Wednesday, 26 July 2017

Watch Group dates

Thursday July 27th 
Come and hunt for mini-beasts with Louth Watch at Spout Yard Park, Louth from 2.00 pm
This event is part of the Spout Yard "Beach Party" which is running from July 22nd to 30th.
The event is free. Children must be accompanied by an adult.

Friday 18th August
Join in the Free Family Fun Day 11.00 to 15.00 at Rimac Eco-Classroom, Saltfleetby-Theddlethorpe Dunes LN11 7TS.
Pond dipping, Sweep Nets and Wild Crafts.
Organised by Lincolnshire Wildlife Trust.

Thursday, 20 July 2017


The “Ants and Nats”, the organisation responsible for Louth Museum is one of the oldest learned societies in Lincolnshire.  It started in 1884 when a group of teenage boys interested in Natural History began to meet each week to discuss their findings.  Recently we have come across an original document dated 1885 that lists some of their “Zoological Observations”, including
Jan 17th.  Two otters seen near the pond at Tathwell.
Feb 11th.  Cart load of sprats being drawn through the town to be used as manure.
Feb 24th.  Two white stoats are now being shown in the bird-stuffer’s window.  Three have been caught this winter.
Apr 3rd.  On vermin tree in Burwell Wood were 26 weasels and 3 stoats.
Aug 4th.  Natterjack toad seen on the sand hills at Mablethorpe.  Easily distinguished from the common toad, which is also present on the sand hills, by the white dorsal line.
Aug 21st.  School of porpoises seen off Mablethorpe.


Sunday, 25 June 2017


Only six of us turned up at the site south of Scunthorpe today where we were welcomed by Eddie Gaunt and two other insect and plant specialists. We spent almost three hours moving slowly through scrub, woodland paths, heathland and marsh margins.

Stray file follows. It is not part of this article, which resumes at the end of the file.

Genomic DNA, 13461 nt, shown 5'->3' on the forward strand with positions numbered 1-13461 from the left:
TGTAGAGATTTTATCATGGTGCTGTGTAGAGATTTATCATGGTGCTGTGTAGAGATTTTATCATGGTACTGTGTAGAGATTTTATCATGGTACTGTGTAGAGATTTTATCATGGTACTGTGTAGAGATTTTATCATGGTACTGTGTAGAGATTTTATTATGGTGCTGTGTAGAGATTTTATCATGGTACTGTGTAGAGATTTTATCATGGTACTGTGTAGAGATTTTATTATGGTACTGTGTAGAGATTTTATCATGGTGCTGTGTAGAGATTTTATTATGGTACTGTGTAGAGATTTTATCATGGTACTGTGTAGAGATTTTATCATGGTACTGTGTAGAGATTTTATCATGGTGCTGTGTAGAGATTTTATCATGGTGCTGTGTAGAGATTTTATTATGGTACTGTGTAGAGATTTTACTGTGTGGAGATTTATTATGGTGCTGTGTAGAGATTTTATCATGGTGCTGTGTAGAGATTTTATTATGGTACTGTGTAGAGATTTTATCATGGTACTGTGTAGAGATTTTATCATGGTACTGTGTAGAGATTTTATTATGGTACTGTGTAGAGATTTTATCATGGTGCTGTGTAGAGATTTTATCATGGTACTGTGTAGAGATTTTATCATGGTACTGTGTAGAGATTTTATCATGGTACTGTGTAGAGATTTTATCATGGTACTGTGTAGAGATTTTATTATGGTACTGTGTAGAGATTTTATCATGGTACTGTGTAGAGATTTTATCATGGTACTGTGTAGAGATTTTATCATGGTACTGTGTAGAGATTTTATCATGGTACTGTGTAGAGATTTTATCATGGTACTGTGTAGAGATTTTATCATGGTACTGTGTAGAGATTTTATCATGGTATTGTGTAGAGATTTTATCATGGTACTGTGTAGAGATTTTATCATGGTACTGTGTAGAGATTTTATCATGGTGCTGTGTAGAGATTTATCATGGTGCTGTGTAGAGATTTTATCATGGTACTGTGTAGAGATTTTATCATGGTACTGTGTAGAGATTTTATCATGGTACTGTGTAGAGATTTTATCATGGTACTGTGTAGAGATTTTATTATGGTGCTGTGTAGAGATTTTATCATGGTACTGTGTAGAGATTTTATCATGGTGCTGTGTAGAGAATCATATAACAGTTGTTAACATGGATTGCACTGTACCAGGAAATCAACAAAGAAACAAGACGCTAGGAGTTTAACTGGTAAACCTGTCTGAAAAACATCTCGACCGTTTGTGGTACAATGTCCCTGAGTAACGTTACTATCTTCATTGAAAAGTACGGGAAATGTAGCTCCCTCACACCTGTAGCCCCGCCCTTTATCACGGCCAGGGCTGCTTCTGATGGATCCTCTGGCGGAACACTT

A close up of a green plant

Description generated with very high confidenceRinglet, Comma and Red Admiral butterflies were easy to spot, so were the familiar small Common blue damselflies. However, nearly very plant had an interesting insect lurking on it or under it which enabled the specialists to point out Micro-moths, Soldier flies, Scorpion flies and White-tailed bumblebees. We must train our eyes to notice these species when we visit other reserves even if it just to notice the Pollen beetles on the yellow Cat’s ear flowers.
The Spear thistles were in full flower and the willow herbs were coming into bloom. Marsh orchids joined Greater bird’s foot trefoil to add colour to the grassy areas. The dense thickets of Phragmites rush and Hemp agrimony screened the water’s edge which in place was infested with the succulent leaves of Bogbean. I had not seen the yellow carnivorous Bladderwort before and here was a pond covered with it. Chris Packham would have had an underwater camera showing how the plant traps and ingests passing water fleas!
We saw birds – rafts of Tufted ducks and Coots, some elegant Great crested grebes a pair of Common terns with 3 fluffy chicks and a lone Pochard and we were treated to a fly past of 3 Egyptian geese. Young Cormorants were hanging out their wings to dry whilst Sedge warblers warbled in the reeds.
Towards the end of our stroll through the reserve Specialist John was asked about the presence of fungi. This was his cue to disappear into patch of woodland and to emerge clutching a football sized Puff ball fungus.
It was a fascinating visit – so different from our Wolds and coastal areas. I think we should find a date next summer when more people are able to be enthralled by the insects and flowers of these worked out quarries. RW

I have attached some more of Jane’s excellent pictures as well as adding a photograph kindly send to me by Geoff Mullett entitled, ‘the Brood of 2017’

Sunday, 18 June 2017


Some time ago Aidan Neary, the LWT Wildflower Meadow Project Officer, ask me whether LAG members would be able to assist with the National Plant Monitoring Scheme on farmland near Stenigot. After a recce in depth last August the committee members thought that we could carry out the task but given various constraints we would need to have a dozen people working together on the same day. I am pleased to report that 25 members showed an interest and 13 of us carried out the complicated task on the sunny morning of 31 May.